“The Taliban tax everything. They get money from the vehicles that cross the district or are going from one district to another. They collect tax on the crops of the farmers,” – a resident of rural Faryab Province, Afghanistan in February 2019.
While we commonly associate taxes with the state, in many parts of the world it is armed groups who demand levies from truck drivers, charge annual fees to shopkeepers, and tax factories and farmers. Such practices might easily be explained as motivated by greed, or the need for revenues to fund an insurgency.
However, our recent study argues that revenue is only one of several motives that explain why armed groups tax. A desire to reinforce ideology, exercise control over populations, and build legitimacy domestically and internationally can be just as important motives for armed group taxation.
Even though taxation may appear technical, it is deeply political and shaped by ideology. Ideology may determine that certain goods are taxed because they are considered to be harmful, while ideology may shape the language that is used to frame taxes and as a result, taxes allow armed groups to impose and perform their ideology.
Amongst Islamist movements, for example, taxation is often framed in Islamic tenets and language, as with the Taliban or al-Shabaab. Other armed groups link taxation to their revolutionary ideology, as with the Communist Party of the Philippines-New People’s Army’s ‘revolutionary tax’ in the Philippines. In addition, armed groups use taxation to incentivise certain behaviour, in line with their ideology.
For example, Islamist groups may tax alcohol or narcotics while socialist groups may tax luxury goods and business elites.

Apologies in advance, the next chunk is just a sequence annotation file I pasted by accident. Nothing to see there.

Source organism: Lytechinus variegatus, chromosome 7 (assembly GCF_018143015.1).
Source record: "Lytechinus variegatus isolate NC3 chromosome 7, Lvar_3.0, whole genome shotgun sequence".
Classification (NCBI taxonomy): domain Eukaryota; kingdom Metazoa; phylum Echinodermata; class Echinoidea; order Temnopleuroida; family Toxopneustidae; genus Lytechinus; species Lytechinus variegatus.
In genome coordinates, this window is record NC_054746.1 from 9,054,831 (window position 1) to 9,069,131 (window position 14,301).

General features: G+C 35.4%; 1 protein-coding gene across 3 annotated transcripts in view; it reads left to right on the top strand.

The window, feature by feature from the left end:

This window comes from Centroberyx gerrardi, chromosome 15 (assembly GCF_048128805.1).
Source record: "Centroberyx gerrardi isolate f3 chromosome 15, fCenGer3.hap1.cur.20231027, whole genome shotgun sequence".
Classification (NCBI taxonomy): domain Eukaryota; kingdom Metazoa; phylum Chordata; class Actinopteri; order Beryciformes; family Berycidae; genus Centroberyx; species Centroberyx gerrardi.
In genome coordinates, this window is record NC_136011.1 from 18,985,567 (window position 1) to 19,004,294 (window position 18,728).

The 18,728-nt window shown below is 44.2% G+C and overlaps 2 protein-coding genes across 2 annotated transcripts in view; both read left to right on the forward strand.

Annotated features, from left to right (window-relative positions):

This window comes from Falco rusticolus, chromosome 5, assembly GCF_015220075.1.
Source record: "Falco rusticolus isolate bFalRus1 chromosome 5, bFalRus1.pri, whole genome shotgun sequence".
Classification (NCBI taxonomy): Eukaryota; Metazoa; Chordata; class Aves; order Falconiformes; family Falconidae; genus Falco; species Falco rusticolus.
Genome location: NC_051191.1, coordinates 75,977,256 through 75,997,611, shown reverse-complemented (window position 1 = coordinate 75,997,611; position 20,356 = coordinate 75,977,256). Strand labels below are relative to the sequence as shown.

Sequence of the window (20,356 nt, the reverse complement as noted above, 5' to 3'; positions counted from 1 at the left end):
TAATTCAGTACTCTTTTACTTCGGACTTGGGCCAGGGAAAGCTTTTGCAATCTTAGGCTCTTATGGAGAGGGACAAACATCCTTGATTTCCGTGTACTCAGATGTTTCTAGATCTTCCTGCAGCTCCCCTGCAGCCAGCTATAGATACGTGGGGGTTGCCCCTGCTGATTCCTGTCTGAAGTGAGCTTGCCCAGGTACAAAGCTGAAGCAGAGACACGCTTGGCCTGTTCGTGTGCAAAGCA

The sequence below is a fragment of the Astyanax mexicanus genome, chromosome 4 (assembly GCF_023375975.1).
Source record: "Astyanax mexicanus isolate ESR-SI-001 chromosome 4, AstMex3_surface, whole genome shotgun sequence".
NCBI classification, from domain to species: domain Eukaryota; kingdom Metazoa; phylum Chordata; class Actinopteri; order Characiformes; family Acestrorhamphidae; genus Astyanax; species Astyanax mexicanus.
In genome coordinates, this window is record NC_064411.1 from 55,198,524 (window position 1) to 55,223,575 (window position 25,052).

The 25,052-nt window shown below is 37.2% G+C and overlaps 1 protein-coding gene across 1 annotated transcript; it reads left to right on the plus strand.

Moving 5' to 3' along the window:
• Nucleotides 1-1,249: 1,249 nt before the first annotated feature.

Another important motive for armed group taxation is that it enables groups to exercise authority and to control local populations in different ways. From an institutional perspective, taxation generates a need for information about the population, which in turn creates a justification for building an apparatus that collects and manages this information. More practically, taxation is often closely linked to controlling the behaviour and movement of populations.
For instance, the M23 group in Congo’s North Kivu province operates checkpoints not only to collect taxes but also to control bottlenecks of both trade and the movement of people, exercising what Peer Schouten calls a ‘logistical form of power’. Beyond civilian populations, taxation often enables armed groups to exercise influence over international actors, with development and humanitarian assistance taxed by armed groups such as the Islamic State, al-Shabaab, and the Taliban.
Projecting authority, developing institutions, and building legitimacy
Perhaps counter-intuitively, taxation can also help armed groups enhance their local legitimacy. As taxation is often understood as an activity reserved for the state, mimicking this “state” practice can be a way for an armed group to legitimise its rule.
This can manifest through issuing official-looking receipts or otherwise imitating the state bureaucracy. Furthermore, taxation enables an armed group to provide public services that a population typically expects and demands of a ruling authority, creating local-level support and legitimacy. It can also require and enable armed groups to develop bureaucratic institutions to help in their tax collecting efforts, further bolstering their state-like projections.
Concerns about local-level legitimacy may also shape the nature of taxation practices of armed groups. For instance, the Kachin Independence Army in Myanmar cannot openly encourage and tax opium production, even if it could be a promising source of revenue. Instead, the group taxes what is locally accepted, including vehicles, shops, and other businesses.
A crucial form of income
It would be wrong to conclude that armed group taxation has nothing to do with revenue generation. Taxes are a crucial source of income for armed groups, and in some cases even the most important form of income.
Nonetheless, there is much more to it, with multifaceted motivations underpinning the practice and the nature of taxation that emerges. While our research highlights the diversity of armed group taxation strategies, underpinned by different drivers and motives, more research needs to be done to unpack these dynamics and to develop a more structured understanding of the taxation strategies of different types of armed groups.
The findings of such research could help policymakers engage with armed groups to mediate peace agreements, advocate for human rights, and better deliver aid into areas under armed groups’ control or influence.